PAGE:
The classification of government publications has always presented problems to the librarian. It was not until the principle of provenance was adopted for the classification of documents that order was given to this material. The Superintendent of Documents classification system, begun soon after 1895, was used as a model by other governmental jurisdictions, both in the United States and abroad. The League of Nations and the United Nations developed classification systems based on the same principle. Providing these classification systems are coordinated with analytical indexes, such as the United Nations Documents Index and the Monthly Catalog of United States Government Publications, they are easy to understand, economical, and serve as suitable shelf-location devices.
Cataloging codes and printed card sequences are examined for solutions to the interrelated problems of entry and description for recurrent-edition reference tools. It is suggested that a uniform. approach to these semi-serial publications can. benefit cataloging by 1) supplementing the categorical application of the Anglo-American Cataloging Rules to monographic editions and 2) by relieving catalog congestion and facilitating filing and searching through substitution of single open-entry card sets for the numerous sets required by monographic description.
Cataloging, classification, and filing innovations have proven successful in achieving bibliographic control over American almanacs, ephemera, objects, pamphlets, pictorial, rare map and scrapbook collections in the Department of Special Collections of the University of California Library, Los Angeles. Comments are made on the research potentials of these unusual materials, especially in relationship to the book and manuscript holdings of the Department of Special Collections.
The phonorecord cataloging system of the Springfield (Mass.) City Library is discussed, with emphasis on its economy and popularity. strengths and weaknesses. Examples of the visible index, shelflist, and song title index entries are given for one popular and two classical records. The system is recommended for small and medium-sized public libraries, school libraries, and some academic libraries.
A summary of criticisms of classification systems for phonorecords precedes a description of services and the classification system of Fouser Music Room in Northern Illinois University Library. In addition to call numbers derived for composers, call numbers are provided for types of music on discs containing more than one composer, which avoids a large miscellaneous section. Catalog copy is obtained from various sources.
Reviews recent developments in centralized processing and interlibrary cooperation in New York State, and summarizes present activities and plans of the New York State Library in the field of library automation. The importance of bibliographic access to the concept of network cooperation, and the need for a critical review of traditional library practices, are stressed.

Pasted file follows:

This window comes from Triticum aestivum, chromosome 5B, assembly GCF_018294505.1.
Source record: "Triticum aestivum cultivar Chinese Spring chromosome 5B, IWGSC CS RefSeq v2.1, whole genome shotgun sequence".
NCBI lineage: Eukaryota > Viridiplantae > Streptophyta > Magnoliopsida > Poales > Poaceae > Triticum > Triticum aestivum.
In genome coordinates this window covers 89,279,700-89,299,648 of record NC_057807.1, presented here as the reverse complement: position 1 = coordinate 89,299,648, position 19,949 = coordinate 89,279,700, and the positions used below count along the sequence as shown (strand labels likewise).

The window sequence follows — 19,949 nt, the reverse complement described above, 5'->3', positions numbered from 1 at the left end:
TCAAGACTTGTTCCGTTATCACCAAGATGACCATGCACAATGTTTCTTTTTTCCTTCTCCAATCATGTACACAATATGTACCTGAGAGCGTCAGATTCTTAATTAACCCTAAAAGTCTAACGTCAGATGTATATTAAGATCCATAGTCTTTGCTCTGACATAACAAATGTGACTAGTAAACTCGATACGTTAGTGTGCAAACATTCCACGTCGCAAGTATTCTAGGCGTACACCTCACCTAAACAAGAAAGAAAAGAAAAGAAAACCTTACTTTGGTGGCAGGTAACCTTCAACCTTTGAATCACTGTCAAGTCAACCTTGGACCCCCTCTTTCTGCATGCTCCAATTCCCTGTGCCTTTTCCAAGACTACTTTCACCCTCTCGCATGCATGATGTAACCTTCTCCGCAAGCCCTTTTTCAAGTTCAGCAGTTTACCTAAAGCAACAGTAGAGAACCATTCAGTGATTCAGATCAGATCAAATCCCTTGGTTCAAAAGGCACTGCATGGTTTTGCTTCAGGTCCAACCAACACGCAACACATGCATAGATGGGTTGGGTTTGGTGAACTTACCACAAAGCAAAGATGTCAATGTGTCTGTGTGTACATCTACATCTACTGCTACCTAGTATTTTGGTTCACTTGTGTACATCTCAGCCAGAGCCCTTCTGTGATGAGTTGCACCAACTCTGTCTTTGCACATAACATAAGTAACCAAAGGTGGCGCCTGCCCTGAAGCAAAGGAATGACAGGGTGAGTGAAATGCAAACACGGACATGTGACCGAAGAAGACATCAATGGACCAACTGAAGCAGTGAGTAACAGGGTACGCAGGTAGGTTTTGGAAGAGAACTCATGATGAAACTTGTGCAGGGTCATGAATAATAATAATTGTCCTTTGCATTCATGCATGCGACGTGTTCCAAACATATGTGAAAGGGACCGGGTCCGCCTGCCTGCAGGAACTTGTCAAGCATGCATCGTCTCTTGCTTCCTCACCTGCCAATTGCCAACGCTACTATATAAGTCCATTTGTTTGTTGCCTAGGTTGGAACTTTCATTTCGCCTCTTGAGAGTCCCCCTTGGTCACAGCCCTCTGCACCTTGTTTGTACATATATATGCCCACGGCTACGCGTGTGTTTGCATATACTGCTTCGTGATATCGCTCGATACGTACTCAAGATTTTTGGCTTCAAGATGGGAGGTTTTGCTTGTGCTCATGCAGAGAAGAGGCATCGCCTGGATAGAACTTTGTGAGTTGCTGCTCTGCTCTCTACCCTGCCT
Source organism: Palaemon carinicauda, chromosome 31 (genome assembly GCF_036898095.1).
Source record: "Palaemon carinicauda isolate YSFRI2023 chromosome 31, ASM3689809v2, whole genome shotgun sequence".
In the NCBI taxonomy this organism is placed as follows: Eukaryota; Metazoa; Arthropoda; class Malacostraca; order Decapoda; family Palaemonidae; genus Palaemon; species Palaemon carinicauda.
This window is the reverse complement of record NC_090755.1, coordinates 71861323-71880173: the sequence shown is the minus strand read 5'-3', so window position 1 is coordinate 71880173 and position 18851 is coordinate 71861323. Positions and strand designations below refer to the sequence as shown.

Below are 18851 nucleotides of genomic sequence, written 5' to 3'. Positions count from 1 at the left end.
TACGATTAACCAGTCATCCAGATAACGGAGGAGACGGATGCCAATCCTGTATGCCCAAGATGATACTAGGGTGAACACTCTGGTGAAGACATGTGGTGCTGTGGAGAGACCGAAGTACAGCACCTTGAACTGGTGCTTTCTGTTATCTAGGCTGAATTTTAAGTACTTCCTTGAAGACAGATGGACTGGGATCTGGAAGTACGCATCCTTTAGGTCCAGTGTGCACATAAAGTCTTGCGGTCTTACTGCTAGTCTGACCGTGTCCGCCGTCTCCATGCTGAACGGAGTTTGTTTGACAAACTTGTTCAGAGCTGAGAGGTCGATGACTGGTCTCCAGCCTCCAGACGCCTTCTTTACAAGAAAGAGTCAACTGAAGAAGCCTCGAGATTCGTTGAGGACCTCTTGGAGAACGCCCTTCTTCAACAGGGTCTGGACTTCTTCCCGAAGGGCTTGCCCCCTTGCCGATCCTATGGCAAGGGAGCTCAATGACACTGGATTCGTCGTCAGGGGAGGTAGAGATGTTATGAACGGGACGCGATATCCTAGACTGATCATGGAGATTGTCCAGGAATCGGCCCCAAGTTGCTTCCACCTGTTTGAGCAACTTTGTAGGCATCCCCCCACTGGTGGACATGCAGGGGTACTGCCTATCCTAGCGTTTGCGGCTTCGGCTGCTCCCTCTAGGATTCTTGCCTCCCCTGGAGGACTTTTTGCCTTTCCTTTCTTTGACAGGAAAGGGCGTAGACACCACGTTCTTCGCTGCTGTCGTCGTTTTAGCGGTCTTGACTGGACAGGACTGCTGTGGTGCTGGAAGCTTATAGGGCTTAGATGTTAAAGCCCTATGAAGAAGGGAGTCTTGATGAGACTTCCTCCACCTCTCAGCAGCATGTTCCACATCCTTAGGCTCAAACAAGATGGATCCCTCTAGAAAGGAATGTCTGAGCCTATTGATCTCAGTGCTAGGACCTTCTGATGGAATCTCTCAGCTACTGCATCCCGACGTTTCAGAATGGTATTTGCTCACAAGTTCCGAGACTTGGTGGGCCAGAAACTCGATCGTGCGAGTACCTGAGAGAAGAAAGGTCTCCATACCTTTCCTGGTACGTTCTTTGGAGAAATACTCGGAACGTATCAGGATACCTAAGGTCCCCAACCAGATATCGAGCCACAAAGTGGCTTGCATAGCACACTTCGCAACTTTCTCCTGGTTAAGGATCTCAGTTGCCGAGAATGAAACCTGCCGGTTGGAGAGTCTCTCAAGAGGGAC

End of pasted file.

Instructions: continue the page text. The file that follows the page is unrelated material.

A comprehensive survey of the actual state of automation in university libraries as reported by the individual library. Points out trends and problem areas. Deals only with operations now in being. While not attempting to itemize details, it brings the true picture of the art into bold relief. Results seem to indicate a definite dearth of meaningful, actually functioning programs. Much smoke has been generated, but actual accomplishments are minimal. Major reasons for lack of progress are critical shortage of skilled personnel, lack of funds, and a lack of dependable facilities.
This study appears to indicate that screening services provide citations in about one.half the time required by secondary publications. There is an average of five months fur the screening services and nine months for the secondary publications. Modes are lowest and means highest for both. The great number of articles are reported reasonably early after publication, but there are enough with long lag times to notably raise the mean lag time. Screening services tend to over-select articles for clients by about 20-25 percent. Alternatives to screening services and/or secondary publications are tables of contents services or individual contact with researchers known to be working in the field of interest.
The lockset method of sequential programming, a simple procedure recently developed by Schruben and Clifton, is shown to be applicable to library distribution problems involving multiple routing. The method is explained in detail and illustrated by applying it to a given library problem involving optimum distribution of centrally processed material.
The Margaret Mann Citation in Cataloging and Classification is awarded in 1969 to Katharine L. Ball for distinguished service to librarianship through international activities in cataloging, teaching, publication, and participation in professional associations in Canada and the United States. A dynamic person, with alert grasp of principles and gifted performance, she has had profound influence on cataloging theory and practice in Canada and, with charming, enthusiastic leadership, has achieved agreement among Canadian and American catalogers.
The Resources and Technical Services Division of the American Library Association presents the Esther J. Piercy Award for 1969 to Richard M. Dougherty in recognition of his contributions to technical services. In the less than ten years he has served his profession, he has shown unusual promise of leadership and productivity in research, teaching and administration. His work is distinguished by imagination and skill. His scholarship and seriousness of purpose reflect the high standards of the person in whose name this award has been created.